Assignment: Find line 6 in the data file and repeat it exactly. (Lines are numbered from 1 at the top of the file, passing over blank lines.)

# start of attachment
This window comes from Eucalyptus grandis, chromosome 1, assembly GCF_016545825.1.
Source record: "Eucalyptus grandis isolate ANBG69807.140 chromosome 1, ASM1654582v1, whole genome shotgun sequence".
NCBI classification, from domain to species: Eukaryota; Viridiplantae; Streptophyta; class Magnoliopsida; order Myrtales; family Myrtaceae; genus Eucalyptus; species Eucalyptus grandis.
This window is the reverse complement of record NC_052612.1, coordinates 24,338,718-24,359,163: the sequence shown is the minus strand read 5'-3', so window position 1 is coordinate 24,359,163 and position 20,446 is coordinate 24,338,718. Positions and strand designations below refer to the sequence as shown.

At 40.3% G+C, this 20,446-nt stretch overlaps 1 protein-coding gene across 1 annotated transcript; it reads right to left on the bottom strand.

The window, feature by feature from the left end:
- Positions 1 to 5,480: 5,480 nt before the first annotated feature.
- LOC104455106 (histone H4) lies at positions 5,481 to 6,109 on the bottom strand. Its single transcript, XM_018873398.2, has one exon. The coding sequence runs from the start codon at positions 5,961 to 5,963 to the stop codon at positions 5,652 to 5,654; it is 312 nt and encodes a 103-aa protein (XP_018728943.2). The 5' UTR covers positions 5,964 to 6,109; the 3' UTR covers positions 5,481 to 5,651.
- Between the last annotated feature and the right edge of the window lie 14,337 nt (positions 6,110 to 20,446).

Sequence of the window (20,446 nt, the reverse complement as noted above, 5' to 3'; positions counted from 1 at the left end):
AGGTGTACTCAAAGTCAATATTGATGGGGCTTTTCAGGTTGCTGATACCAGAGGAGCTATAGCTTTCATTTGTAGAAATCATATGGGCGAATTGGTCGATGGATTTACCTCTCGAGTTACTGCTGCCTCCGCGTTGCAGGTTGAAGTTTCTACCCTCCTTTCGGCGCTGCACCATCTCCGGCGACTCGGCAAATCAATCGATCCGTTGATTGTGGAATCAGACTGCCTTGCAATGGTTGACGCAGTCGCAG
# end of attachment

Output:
The window, feature by feature from the left end: